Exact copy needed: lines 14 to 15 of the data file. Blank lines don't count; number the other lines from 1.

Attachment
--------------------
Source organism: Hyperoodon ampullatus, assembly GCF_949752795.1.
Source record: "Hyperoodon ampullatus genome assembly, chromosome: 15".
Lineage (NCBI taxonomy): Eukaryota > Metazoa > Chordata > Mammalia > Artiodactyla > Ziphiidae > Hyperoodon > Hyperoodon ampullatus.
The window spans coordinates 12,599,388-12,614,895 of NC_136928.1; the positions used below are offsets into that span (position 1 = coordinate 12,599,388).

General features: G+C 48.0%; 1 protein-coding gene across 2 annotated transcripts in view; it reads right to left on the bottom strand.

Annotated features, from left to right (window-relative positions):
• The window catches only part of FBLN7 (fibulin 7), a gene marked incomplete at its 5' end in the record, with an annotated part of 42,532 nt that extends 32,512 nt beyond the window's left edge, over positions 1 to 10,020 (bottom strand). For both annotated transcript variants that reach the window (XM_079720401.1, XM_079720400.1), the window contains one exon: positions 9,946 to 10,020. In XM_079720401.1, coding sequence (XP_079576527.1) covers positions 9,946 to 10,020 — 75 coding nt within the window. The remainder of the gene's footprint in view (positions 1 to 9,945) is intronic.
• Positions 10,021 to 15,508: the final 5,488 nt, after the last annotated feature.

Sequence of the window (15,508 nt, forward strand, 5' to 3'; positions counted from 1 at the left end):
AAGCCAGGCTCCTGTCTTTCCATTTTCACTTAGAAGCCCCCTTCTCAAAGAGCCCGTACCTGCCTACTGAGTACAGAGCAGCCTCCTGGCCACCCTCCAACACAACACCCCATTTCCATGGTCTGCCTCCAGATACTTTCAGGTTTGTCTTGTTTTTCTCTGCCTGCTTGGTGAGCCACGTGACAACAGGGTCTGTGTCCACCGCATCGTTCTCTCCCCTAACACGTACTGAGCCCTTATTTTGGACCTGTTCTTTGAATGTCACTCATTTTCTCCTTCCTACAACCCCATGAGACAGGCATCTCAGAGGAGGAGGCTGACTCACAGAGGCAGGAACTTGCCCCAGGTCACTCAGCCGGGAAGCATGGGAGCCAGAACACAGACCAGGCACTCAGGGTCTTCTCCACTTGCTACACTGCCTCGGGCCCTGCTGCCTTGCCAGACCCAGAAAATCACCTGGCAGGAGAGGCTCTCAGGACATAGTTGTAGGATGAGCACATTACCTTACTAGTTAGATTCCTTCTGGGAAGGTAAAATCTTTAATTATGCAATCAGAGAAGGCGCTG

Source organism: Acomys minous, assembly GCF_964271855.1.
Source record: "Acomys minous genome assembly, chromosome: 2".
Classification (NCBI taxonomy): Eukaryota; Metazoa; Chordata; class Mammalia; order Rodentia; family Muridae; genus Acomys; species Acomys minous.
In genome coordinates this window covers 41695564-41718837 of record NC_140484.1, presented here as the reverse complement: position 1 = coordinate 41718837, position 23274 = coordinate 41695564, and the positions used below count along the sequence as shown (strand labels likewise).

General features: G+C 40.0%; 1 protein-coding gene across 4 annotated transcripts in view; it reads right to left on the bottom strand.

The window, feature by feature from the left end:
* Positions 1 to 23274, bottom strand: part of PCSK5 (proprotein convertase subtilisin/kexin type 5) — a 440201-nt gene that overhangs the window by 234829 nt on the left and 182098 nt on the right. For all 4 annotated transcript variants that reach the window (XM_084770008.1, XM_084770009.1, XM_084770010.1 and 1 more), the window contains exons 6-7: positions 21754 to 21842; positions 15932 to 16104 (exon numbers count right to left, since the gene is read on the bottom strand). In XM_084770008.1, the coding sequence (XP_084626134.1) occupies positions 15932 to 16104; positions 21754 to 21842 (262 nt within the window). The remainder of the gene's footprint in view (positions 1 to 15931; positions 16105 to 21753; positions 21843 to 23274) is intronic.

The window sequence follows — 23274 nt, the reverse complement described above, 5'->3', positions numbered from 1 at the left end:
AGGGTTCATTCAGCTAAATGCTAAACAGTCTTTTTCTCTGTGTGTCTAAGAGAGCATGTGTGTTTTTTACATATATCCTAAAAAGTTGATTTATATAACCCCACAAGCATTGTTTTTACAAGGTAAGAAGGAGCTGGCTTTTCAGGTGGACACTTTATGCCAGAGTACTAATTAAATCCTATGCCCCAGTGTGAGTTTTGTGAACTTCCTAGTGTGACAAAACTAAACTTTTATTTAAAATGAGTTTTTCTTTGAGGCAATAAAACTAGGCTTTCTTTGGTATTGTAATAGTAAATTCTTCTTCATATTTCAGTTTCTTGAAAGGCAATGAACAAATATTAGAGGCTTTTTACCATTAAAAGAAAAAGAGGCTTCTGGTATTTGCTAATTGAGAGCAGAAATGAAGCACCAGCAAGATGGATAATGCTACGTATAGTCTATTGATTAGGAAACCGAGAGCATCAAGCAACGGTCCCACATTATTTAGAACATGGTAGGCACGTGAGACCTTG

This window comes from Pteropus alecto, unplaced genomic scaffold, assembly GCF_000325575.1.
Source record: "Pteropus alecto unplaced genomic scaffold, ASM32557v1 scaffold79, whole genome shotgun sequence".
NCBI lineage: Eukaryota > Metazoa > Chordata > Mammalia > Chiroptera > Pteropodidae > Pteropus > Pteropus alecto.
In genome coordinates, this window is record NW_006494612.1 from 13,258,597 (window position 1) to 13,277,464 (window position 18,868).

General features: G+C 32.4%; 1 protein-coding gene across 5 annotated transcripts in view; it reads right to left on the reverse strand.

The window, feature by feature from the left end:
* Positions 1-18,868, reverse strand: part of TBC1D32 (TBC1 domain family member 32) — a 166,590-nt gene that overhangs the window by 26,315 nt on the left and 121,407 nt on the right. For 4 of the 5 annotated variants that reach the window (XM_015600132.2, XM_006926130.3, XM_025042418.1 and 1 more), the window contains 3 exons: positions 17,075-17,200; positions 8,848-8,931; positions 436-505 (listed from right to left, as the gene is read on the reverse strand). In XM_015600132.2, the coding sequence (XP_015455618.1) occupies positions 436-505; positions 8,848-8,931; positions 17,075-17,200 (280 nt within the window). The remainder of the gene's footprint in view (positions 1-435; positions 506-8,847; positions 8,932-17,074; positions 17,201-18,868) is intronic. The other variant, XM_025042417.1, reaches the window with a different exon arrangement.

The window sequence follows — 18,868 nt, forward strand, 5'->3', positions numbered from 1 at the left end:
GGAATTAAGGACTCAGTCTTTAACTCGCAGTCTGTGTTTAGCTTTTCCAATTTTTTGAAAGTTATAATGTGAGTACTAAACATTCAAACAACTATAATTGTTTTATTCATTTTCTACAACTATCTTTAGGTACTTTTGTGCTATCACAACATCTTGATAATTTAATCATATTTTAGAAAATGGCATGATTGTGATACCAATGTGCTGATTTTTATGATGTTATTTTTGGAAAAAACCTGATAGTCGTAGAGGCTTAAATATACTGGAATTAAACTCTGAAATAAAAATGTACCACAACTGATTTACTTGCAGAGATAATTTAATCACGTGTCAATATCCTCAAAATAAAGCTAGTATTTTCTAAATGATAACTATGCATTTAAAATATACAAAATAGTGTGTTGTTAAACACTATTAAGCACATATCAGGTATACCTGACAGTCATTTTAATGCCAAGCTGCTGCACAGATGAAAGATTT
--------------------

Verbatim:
In genome coordinates this window covers 41695564-41718837 of record NC_140484.1, presented here as the reverse complement: position 1 = coordinate 41718837, position 23274 = coordinate 41695564, and the positions used below count along the sequence as shown (strand labels likewise).

General features: G+C 40.0%; 1 protein-coding gene across 4 annotated transcripts in view; it reads right to left on the bottom strand.